Fast Five (2011)

© Copyright Universal Pictures

I love the naming scheme in this series. The first film, called The Fast and the Furious (2001), never lets us know who’s fast and who’s furious, while its sequel, 2 Fast 2 Furious (2003) proves too fast, too furious for proper spelling. Then comes The Fast and the Furious: Tokyo Drift (2006), breaking Asian stereotypes by featuring neither numbers nor grammatical mistakes, followed by Fast and Furious (2009), evidently too fast for determiners but not as fast as this latest entry, which turns out too fast to be furious. Incidentally, the trailer for Fast Five shows eight people walking in slow motion. You can’t make that stuff up.

Still, I dig what Justin Lin’s done with the last three flicks. Given his thoughtful cinematic debut, Better Luck Tomorrow (2002), one might have expected the director to move away from the series’ adolescent excesses about sticking it to the man, yeah! Instead, he’s made them more palatable by creating a modern pirate fantasy. Our heroes no longer boost cars from hard-working Americans. They travel the world and loot larger vehicles owned by corrupt traders. Think of it as the new adventures of Jack Sparrow but with traffic lights and hot women in skimpy outfits and men with huge, sweaty muscles and engines that go, “vroom-vroom-vroom,” and Paul Walker still can’t act.

Easily the best in the series, Fast Five focuses on a single heist in Rio de Janeiro. After their family gets double-crossed by a crime lord played by the bad guy in Desperado (1995) as, uh, the bad guy in Desperado (Joaquim de Almeida), Dominic (Vin Diesel) and Brian (Paul Walker) call on old friends to even the score. Their crew includes Mia (Jordana Brewster) from The Fast and the Furious, Roman (Tyrese Gibson) and Tej (Chris “Ludacris” Bridges) from 2 Fast 2 Furious, Han (Sung Kang) from Tokyo Drift, and Gisele (Gal Gadot) from Fast and Furious. The latter two get a romantic subplot, which is kind of neat, given Asian males are so rarely depicted as sensual beings, let alone desirable ones.

Moreover, Han comes across as smart, cool, and sexy. I want to be that guy, which I consider a landmark of sorts, seeing as no one ever wants to be the Asian dude in a Hollywood picture. There’s something unappealing about the role of racist corner store owner or illegal immigrant so devoid of initiative he’d rather die in a pool of his own excrement than, say, open the door on his own. Yes, I’m mocking Crash (2004), the most racist movie ever to win the Best Picture Oscar for denouncing racism.

Anyway, the Fast and Sometimes Furious franchise has always stood out for its equal opportunity casting and strong sense of camaraderie. Fast Five proves no exception. Its only street race, a friendly contest between the series’ most iconic characters, displays nearly every colour in the ethnological rainbow: black, white, Asian, and whatever the hell Vin Diesel is. If you feel someone’s missing, stay during the credits for a soapy cliffhanger I’ve been anticipating since the fourth instalment.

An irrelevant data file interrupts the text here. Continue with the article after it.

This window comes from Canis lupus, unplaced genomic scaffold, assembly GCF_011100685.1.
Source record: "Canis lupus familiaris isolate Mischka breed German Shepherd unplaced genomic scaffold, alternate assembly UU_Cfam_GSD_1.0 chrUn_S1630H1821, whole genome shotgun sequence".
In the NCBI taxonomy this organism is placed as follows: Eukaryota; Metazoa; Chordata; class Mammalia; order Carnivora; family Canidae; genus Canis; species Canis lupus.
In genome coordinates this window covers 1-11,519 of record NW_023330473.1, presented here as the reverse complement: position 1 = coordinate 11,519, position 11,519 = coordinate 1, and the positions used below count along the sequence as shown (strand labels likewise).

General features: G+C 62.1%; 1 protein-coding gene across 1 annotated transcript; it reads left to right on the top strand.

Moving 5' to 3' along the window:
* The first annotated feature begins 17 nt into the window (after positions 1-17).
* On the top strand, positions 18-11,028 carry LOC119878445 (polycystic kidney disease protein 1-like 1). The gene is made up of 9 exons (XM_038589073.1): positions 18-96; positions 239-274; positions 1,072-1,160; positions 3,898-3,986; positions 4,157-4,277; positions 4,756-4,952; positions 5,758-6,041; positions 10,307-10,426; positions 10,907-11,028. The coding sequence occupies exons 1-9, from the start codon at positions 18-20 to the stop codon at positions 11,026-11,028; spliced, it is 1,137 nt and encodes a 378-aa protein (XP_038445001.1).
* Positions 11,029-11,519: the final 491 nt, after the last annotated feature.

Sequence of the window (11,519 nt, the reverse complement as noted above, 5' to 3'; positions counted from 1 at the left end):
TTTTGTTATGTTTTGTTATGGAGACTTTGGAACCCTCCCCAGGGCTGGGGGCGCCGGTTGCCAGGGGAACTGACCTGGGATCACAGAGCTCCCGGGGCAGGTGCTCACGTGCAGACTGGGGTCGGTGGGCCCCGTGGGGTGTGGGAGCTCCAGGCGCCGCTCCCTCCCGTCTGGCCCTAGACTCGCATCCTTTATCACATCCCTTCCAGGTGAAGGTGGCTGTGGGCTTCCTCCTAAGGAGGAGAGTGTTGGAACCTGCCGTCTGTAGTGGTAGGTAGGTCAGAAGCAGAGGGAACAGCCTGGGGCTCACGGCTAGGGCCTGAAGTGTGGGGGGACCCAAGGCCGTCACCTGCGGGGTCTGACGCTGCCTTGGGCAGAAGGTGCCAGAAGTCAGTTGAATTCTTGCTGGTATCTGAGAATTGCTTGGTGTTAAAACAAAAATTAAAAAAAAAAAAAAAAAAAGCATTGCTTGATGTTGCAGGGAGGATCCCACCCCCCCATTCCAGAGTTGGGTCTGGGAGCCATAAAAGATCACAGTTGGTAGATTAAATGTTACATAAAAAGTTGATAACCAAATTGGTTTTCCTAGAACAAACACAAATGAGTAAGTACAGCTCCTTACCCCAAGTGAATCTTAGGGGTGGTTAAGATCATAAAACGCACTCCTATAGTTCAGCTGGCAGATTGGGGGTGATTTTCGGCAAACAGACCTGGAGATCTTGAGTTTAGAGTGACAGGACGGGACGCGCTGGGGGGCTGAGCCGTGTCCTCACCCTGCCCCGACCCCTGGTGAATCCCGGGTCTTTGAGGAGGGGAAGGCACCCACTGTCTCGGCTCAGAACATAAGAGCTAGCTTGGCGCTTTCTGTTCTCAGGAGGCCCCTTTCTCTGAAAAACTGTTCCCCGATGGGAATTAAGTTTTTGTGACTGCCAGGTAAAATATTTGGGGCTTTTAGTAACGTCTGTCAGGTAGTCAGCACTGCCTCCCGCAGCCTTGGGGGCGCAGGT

The movie also introduces us to a DSS squad led by Hobbs (Dwayne Johnson), whose biceps have the shape and size of Diesel’s head. The man’s so hardcore he keeps a straight face while delivering lines like, “You know I like my dessert first,” followed by, “Now give me the veggies!” Of the new cast members, only Hobbs and his Brazilian liaison, Elena (Elsa Pataky), get decent screen time, but the other characters show enough charisma and personality that I thought we might get a spinoff.

© Copyright Universal Pictures
© Copyright Universal Pictures

In this story, though, Hobbs’ crew plays the crucial role of moral compass, since, to a certain extent, our heroes deserve whatever they get. Contorting in ways that could put Cirque du Soleil to shame, the dialogue informs us civilians somehow never get hurt, but really the sole reason we root for the reckless criminals is we’ve known them for years. The DSS agents, on the other hand, get our respect because of their honest mission. This creates genuine tension, and we almost feel robbed when the two teams inevitably find a common enemy.

I use the word “almost” because the resulting set piece, around which the entire film is built, fires on all cylinders, prerequisite reciprocating engine pun intended. Reaching new levels of insanity (or perhaps inanity), Fast Five has our heroes dragging a government vault across the streets of Rio and wielding it as a weapon to take down dirty cops. The very notion stretches suspension of disbelief to its breaking point, but Lin shoots the sequence with both skill and panache, rejecting the recent trend toward shaky cam and CGI stunts in favour of good old-fashioned spectacle. I was practically drooling.

Of course, the scene does raise some questions. How can two sedans pull an object fifteen times their collective weight without a gravity nullifier, adamantium cables, or tires made out of Flubber? Why doesn’t the giant steel safe leave marks on the pavement? Why is Rio de Janeiro, famous for its uneven terrain, suddenly so flat? Why is there no traffic? Why are only corrupt officers in pursuit? Why do they bother with a deadly car chase when they could follow the thieves in a helicopter?

The answer: because it’s awesome.

Editor in Chief / Movie Critic: When he started this site, Dimitri never thought he'd be writing blurbs about himself in the third person. In his other life, he works as a writer, translator, and editor for various publications in print and online. His motto is, "Have pen, will travel."